Shares of several blank-check companies that are planning to merge with future-mobility start-ups were trading lower on Thursday. In an interview with CNBC, Securities and Exchange Commission chair Jay Clayton said the agency is examining the disclosures of such companies in the wake of allegations that electric-truck start-up Nikola misled investors.
Here’s where things stood for these four companies as of 11 a.m. EDT, relative to their closing prices on Wednesday.
All four of these companies are special purpose acquisition companies. These companies, often called SPACs or blank-check companies, don’t have ongoing businesses of their own. Instead, they exist to acquire or merge with early-stage companies, taking them public in the process.
SPAC deals involving electric-vehicle and mobility companies have gained a lot of attention from auto investors in recent months, following the merger of SPAC VectoIQ Acquisition with Nikola (and the subsequent soaring of the merged company’s stock).
These four companies’ deals all follow a similar model to the deal that took Nikola public: The SPAC raises money from investors and a public offering, it and outside investors bring cash to the start-up, the SPAC and the start-up merge, with the outside investors getting private placements of stock at a good price, and the surviving public company is given the start-up’s name.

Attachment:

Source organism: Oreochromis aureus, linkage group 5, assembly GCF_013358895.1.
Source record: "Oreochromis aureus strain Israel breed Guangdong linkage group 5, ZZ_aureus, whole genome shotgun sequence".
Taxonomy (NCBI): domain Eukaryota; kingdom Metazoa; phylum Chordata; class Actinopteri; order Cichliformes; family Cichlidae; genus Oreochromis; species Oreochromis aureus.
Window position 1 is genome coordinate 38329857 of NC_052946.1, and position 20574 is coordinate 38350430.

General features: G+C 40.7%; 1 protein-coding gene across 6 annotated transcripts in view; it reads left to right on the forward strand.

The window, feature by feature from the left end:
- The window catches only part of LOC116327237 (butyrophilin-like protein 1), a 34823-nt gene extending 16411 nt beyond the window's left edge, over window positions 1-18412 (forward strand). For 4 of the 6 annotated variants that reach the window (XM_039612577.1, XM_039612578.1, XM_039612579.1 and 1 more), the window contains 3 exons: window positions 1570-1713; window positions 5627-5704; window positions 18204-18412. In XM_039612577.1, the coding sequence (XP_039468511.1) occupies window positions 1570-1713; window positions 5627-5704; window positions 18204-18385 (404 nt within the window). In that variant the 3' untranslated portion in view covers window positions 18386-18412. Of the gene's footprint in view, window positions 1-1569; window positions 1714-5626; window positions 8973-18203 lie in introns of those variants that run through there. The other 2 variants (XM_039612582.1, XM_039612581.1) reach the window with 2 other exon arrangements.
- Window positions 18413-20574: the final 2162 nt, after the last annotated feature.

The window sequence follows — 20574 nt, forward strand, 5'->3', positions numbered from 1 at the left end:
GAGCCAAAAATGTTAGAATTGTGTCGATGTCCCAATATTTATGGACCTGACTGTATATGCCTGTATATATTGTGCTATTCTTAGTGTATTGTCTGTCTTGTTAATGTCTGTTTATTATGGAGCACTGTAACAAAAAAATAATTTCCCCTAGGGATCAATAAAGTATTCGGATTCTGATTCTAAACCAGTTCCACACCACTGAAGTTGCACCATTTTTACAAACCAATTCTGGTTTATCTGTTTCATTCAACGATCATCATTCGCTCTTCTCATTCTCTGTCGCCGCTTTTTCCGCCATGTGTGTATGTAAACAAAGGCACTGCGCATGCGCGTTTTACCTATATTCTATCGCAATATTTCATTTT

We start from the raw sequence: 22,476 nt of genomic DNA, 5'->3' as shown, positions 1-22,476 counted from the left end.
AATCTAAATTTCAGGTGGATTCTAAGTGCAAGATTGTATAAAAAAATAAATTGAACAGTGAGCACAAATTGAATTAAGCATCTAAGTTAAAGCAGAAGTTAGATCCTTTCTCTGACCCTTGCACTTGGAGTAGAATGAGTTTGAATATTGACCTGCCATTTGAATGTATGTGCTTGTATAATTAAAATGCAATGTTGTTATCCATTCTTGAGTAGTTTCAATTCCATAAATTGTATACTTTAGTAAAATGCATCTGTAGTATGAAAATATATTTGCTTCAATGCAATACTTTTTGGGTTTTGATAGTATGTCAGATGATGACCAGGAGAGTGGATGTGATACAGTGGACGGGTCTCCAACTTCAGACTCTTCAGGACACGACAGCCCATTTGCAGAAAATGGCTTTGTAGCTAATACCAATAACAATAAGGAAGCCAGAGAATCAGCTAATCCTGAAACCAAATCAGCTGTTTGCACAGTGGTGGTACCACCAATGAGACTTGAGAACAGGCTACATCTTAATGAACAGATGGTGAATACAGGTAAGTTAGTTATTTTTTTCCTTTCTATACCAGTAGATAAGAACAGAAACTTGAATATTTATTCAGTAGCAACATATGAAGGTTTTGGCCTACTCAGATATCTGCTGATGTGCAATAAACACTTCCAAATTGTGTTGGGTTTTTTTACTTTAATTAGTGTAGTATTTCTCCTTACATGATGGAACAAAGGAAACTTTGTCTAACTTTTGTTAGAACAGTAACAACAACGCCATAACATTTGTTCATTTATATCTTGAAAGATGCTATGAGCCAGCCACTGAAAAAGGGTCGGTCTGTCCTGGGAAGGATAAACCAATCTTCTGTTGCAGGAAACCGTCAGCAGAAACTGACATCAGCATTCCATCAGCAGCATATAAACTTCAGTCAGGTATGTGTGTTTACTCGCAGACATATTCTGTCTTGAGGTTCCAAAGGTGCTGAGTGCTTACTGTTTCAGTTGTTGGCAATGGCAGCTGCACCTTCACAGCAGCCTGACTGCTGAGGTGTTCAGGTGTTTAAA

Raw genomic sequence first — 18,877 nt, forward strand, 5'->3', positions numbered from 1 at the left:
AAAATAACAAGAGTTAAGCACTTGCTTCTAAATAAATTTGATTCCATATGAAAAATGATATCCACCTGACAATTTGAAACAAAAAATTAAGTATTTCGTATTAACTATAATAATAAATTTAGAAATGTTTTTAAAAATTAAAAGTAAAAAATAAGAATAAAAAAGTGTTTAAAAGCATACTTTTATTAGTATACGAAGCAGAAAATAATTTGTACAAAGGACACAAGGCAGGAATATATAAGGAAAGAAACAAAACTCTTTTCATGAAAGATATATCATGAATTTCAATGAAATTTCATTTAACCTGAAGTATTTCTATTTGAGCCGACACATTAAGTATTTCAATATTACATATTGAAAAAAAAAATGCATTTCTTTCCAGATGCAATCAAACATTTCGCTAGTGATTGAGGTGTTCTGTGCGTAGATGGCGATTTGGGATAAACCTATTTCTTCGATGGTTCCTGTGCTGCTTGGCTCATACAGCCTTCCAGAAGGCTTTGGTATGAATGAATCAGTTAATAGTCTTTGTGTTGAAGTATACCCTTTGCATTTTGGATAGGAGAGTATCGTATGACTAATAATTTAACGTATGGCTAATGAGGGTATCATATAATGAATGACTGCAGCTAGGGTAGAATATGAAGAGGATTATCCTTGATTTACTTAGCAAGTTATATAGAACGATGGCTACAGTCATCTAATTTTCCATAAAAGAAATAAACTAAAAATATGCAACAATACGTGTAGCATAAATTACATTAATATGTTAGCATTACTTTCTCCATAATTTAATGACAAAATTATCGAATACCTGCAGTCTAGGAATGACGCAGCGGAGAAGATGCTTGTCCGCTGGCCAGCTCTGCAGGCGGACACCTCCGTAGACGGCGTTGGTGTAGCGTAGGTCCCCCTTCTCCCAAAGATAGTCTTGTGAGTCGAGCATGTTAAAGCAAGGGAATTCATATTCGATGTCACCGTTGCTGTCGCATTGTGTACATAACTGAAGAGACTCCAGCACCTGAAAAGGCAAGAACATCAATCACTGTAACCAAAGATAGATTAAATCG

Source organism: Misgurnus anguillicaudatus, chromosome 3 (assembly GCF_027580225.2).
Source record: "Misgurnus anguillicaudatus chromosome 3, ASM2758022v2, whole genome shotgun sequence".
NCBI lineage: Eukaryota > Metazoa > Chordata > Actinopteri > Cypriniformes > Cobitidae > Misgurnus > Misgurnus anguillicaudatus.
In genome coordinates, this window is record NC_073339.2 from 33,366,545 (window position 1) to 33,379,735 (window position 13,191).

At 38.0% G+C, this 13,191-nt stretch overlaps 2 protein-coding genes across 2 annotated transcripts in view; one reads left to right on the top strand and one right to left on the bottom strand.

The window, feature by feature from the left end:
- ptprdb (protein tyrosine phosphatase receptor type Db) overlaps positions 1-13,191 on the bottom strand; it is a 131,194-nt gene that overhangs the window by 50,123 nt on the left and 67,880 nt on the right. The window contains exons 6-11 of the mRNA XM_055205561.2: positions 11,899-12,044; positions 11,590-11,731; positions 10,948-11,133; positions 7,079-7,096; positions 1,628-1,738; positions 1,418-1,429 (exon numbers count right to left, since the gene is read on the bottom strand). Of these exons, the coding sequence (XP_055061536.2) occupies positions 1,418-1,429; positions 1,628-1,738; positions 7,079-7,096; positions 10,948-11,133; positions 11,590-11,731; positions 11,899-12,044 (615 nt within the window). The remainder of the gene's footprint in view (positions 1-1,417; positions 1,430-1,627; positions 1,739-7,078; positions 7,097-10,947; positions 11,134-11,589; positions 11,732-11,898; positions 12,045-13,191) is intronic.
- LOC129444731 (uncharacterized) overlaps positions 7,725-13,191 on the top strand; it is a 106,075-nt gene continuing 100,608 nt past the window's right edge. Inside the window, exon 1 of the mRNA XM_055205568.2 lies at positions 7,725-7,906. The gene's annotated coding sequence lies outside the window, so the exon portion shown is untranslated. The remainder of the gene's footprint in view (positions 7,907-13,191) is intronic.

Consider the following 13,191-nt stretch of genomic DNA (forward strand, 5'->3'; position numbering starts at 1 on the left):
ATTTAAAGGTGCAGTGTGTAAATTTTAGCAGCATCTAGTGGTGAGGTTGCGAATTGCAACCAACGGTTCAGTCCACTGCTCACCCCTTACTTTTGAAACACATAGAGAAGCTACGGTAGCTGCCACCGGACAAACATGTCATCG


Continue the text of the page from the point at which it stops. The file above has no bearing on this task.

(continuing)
But over the last two weeks, as Nikola has faced serious allegations that it misled investors, these deals have drawn attention from others, namely short-sellers and — especially — regulators. That’s why these stocks are down today.
Investors should note that these four start-up companies are in dramatically different stages of growth.
- Fisker has a veteran team and a design for an electric SUV, but its manufacturing plans are still hazy.
- Hyliion has established partnerships, is already shipping its first product, and (once the merger closes next week) will have ample cash to bring its core product to market.
- Lordstown has a truck designed, a factory, a partnership with General Motors, and some preorders. It expects to have its truck in production by the end of 2021.
- Velodyne Lidar, which makes the automotive-grade lidar sensor units used by most self-driving research programs, has an enviable list of customers — but as of now, its sales volumes are still fairly small.
Long story short: Auto investors eyeing these beaten-up stocks are strongly encouraged to do careful research before jumping in.